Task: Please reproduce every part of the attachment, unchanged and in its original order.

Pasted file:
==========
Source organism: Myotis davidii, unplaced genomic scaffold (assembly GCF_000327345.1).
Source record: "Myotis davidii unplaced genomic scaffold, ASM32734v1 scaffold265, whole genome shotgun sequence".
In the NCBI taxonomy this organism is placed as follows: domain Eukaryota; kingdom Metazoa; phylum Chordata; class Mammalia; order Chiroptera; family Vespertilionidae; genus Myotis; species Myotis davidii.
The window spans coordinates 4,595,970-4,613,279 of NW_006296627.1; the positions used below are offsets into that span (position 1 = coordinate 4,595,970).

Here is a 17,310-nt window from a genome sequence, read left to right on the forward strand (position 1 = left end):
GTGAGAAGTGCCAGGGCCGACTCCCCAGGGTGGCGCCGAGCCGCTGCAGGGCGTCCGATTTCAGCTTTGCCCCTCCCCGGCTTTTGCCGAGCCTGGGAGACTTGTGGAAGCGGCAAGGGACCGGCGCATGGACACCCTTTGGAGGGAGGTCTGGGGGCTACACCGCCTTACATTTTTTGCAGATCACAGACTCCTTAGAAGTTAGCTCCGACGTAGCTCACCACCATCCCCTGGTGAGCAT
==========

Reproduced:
Source organism: Myotis davidii, unplaced genomic scaffold (assembly GCF_000327345.1).
Source record: "Myotis davidii unplaced genomic scaffold, ASM32734v1 scaffold265, whole genome shotgun sequence".
In the NCBI taxonomy this organism is placed as follows: domain Eukaryota; kingdom Metazoa; phylum Chordata; class Mammalia; order Chiroptera; family Vespertilionidae; genus Myotis; species Myotis davidii.
The window spans coordinates 4,595,970-4,613,279 of NW_006296627.1; the positions used below are offsets into that span (position 1 = coordinate 4,595,970).

Here is a 17,310-nt window from a genome sequence, read left to right on the forward strand (position 1 = left end):
GTGAGAAGTGCCAGGGCCGACTCCCCAGGGTGGCGCCGAGCCGCTGCAGGGCGTCCGATTTCAGCTTTGCCCCTCCCCGGCTTTTGCCGAGCCTGGGAGACTTGTGGAAGCGGCAAGGGACCGGCGCATGGACACCCTTTGGAGGGAGGTCTGGGGGCTACACCGCCTTACATTTTTTGCAGATCACAGACTCCTTAGAAGTTAGCTCCGACGTAGCTCACCACCATCCCCTGGTGAGCAT